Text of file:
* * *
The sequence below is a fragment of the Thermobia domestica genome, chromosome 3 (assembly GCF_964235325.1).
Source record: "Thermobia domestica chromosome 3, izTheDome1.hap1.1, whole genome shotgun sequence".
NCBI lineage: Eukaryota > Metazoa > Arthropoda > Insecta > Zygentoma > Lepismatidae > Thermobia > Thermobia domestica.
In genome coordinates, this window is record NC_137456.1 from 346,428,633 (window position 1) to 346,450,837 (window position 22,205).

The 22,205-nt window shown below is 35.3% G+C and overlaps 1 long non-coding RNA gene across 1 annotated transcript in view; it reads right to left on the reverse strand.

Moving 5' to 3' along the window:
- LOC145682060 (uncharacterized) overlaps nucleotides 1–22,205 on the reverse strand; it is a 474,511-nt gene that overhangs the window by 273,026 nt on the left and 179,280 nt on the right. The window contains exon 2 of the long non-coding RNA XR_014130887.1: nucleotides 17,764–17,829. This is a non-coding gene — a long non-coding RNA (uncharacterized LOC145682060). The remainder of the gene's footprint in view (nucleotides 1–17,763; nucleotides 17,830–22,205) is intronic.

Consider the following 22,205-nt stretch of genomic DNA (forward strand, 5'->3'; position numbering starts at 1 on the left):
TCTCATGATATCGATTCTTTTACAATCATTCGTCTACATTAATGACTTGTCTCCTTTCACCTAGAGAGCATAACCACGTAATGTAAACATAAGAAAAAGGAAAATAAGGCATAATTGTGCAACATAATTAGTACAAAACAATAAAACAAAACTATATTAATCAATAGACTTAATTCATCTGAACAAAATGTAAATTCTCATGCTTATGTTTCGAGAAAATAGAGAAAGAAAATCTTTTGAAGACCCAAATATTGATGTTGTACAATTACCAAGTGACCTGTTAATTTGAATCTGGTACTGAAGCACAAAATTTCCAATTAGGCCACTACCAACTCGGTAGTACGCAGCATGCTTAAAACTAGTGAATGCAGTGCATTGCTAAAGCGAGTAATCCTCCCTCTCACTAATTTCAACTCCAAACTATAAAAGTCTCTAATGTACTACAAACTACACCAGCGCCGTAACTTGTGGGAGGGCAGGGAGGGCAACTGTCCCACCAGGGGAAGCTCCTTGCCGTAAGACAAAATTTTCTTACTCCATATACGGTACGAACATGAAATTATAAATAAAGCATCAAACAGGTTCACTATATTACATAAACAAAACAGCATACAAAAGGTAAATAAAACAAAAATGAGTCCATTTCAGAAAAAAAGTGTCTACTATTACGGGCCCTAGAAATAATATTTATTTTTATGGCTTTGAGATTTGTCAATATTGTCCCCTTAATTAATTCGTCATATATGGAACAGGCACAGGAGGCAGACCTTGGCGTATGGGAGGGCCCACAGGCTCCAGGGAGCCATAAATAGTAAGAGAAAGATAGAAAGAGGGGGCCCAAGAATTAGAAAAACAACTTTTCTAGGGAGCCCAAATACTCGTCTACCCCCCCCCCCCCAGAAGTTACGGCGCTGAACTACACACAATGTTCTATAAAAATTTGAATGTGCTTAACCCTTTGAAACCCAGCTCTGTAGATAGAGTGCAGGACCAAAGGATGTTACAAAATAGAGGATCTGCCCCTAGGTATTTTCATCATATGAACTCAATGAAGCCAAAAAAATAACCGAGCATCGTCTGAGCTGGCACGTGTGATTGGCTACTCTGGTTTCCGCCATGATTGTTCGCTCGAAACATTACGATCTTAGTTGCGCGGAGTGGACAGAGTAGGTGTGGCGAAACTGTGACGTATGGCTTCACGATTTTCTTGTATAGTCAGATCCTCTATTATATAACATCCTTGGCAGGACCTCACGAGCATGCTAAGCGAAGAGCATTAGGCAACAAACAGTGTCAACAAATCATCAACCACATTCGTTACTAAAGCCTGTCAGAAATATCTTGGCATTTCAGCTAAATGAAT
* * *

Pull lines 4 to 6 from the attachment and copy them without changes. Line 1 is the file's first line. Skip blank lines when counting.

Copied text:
In genome coordinates, this window is record NC_137456.1 from 346,428,633 (window position 1) to 346,450,837 (window position 22,205).

The 22,205-nt window shown below is 35.3% G+C and overlaps 1 long non-coding RNA gene across 1 annotated transcript in view; it reads right to left on the reverse strand.

Moving 5' to 3' along the window: